Put more personally: I'm straight because I tend to be attracted to men physically, and so I am interested in men with a certain character. When I think of love, I think of someone I'm drawn to physically and emotionally. The physical attraction is incidental (I might have been attracted to women), and so is the emotional connection (those character traits I am attracted to in men might also be found in a woman – there's nothing saying they have to be only in men). Need convincing? Watch one of the Star Trek episodes involving the Trill and romance, like "The Host" or "Rejoined."
The bottom line for me is this: if you can point to a way heterosexual and homosexual relationships are different – a significant way, one that bears on why we should support marriage to begin with – then it's not wrong to say some of the benefits of marriage shouldn't carry over to homosexuals. And only then. (Btw, as long as we're not talking about theocracies, "the Bible tells me so" won't cut it.) But also, the idea that it only concerns the LGBT doesn't cut it, either – it effects everyone. I tend to think that defining marriage as a way to develop love (and recognizing that, yes, the LGBT can love just as well as heterosexuals) is for everyone's good. That's why I'm in favor of it.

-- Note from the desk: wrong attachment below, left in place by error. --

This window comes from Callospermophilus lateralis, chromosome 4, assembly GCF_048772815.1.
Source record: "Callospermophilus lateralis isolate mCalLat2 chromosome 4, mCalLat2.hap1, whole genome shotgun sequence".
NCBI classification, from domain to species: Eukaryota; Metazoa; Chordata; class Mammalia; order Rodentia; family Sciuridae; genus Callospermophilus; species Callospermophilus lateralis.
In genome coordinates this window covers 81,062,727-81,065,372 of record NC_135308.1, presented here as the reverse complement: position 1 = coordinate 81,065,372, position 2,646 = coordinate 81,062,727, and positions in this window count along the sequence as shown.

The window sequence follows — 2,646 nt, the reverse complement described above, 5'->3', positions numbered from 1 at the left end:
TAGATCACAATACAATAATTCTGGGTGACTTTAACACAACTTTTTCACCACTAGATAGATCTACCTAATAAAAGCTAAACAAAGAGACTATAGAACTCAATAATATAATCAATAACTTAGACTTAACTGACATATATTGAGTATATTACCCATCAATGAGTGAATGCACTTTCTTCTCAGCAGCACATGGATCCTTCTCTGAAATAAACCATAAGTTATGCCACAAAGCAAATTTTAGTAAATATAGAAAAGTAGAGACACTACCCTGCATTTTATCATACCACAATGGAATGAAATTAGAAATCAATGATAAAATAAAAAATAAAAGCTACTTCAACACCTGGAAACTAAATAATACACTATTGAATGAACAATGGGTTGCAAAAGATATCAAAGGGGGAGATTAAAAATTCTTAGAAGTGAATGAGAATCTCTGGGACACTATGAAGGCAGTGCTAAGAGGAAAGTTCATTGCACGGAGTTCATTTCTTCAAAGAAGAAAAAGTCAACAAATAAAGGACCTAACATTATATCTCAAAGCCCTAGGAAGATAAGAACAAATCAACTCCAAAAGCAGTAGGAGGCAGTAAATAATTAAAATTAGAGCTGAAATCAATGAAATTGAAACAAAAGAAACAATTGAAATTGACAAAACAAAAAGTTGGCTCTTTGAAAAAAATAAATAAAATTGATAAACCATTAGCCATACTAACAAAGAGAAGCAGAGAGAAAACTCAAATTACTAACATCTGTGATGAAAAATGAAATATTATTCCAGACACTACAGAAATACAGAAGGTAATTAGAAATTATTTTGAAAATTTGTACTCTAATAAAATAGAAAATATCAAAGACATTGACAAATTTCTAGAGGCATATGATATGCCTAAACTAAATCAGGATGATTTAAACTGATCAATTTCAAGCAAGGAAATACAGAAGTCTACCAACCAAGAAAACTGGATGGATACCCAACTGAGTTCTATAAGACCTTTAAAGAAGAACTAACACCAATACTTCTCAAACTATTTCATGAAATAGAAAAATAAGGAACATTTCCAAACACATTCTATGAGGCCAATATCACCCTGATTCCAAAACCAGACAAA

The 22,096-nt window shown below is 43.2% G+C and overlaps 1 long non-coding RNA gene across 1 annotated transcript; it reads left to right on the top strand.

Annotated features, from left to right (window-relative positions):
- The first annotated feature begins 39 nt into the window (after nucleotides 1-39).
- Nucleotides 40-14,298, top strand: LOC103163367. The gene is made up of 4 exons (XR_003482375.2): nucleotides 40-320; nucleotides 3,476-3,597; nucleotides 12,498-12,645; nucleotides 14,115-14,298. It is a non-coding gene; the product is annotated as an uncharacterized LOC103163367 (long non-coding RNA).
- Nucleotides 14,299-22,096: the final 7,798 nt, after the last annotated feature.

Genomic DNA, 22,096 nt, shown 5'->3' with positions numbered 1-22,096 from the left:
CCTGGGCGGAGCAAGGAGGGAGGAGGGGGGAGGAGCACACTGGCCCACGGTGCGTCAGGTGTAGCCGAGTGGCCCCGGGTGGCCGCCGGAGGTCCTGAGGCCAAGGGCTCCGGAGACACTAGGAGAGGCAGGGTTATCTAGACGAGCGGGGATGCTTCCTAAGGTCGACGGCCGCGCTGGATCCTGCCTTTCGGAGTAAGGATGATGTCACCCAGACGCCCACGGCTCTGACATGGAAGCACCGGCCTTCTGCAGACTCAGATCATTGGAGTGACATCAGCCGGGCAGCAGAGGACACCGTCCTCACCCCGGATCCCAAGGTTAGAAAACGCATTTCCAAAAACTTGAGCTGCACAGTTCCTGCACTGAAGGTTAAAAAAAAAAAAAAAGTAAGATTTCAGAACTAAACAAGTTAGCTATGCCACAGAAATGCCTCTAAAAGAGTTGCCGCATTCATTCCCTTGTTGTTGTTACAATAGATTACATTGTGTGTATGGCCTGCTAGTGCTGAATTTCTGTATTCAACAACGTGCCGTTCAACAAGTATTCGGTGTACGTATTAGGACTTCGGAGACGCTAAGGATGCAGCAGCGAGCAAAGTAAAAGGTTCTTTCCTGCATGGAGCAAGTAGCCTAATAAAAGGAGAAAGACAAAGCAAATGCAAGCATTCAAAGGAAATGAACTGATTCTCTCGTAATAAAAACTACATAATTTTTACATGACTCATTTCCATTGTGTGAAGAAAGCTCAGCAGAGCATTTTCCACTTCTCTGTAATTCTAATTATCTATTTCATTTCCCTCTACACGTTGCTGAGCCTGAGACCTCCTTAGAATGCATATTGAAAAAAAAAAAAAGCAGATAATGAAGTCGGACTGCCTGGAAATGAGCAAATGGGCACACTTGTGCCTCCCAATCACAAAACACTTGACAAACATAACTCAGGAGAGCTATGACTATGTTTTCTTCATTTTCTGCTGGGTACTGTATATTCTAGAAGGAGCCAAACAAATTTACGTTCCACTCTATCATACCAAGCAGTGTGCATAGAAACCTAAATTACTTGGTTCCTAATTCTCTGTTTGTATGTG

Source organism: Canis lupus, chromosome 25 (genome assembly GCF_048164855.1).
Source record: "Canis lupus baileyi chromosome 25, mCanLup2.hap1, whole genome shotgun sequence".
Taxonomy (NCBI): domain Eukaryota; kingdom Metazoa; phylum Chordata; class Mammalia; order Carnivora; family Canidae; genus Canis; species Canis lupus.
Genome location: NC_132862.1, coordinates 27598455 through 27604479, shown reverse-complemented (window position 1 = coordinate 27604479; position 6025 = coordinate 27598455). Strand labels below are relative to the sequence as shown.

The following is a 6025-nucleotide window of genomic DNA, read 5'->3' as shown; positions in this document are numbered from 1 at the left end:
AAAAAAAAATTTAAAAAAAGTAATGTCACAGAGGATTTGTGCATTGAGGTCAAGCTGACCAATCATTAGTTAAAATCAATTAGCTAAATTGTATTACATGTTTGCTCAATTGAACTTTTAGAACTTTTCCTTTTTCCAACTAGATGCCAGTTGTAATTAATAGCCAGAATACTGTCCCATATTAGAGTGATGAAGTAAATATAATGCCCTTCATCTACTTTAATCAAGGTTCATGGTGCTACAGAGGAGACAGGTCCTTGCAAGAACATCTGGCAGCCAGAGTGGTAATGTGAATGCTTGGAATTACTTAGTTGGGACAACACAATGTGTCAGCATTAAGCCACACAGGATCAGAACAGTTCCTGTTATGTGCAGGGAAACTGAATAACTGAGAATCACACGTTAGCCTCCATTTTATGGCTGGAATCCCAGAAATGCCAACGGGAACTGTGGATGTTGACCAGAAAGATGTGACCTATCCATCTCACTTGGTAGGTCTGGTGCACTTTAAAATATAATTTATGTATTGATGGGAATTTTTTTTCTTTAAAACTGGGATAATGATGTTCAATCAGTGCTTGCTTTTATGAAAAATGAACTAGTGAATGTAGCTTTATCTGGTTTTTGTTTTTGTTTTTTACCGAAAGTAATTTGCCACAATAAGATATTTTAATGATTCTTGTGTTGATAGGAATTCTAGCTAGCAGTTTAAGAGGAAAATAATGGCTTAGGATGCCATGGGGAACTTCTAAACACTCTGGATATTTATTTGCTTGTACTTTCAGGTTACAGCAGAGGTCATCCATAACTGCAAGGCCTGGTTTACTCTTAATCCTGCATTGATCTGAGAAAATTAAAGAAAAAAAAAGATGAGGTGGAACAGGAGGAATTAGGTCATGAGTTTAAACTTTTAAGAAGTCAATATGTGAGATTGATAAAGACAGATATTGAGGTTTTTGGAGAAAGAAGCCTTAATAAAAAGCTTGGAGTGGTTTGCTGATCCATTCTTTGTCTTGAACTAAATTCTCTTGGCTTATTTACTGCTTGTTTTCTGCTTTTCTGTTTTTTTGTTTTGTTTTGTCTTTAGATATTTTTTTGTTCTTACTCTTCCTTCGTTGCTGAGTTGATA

I really, really wish the debates over gay marriage would get into this, though. What do we mean by masculinity and femininity? Why is marriage worthwhile? And why do we need the state's recognition, anyway? (One possible answer is we don't...) These are such fascinating questions, and I really wish we could talk them through like adults in these kinds of conversations. But then, that's a big part of why I find politics so fascinating and frustrating at the same time: it is an opportunity (so often missed) to really work out our principles. Maybe I expect too much of democracy, though.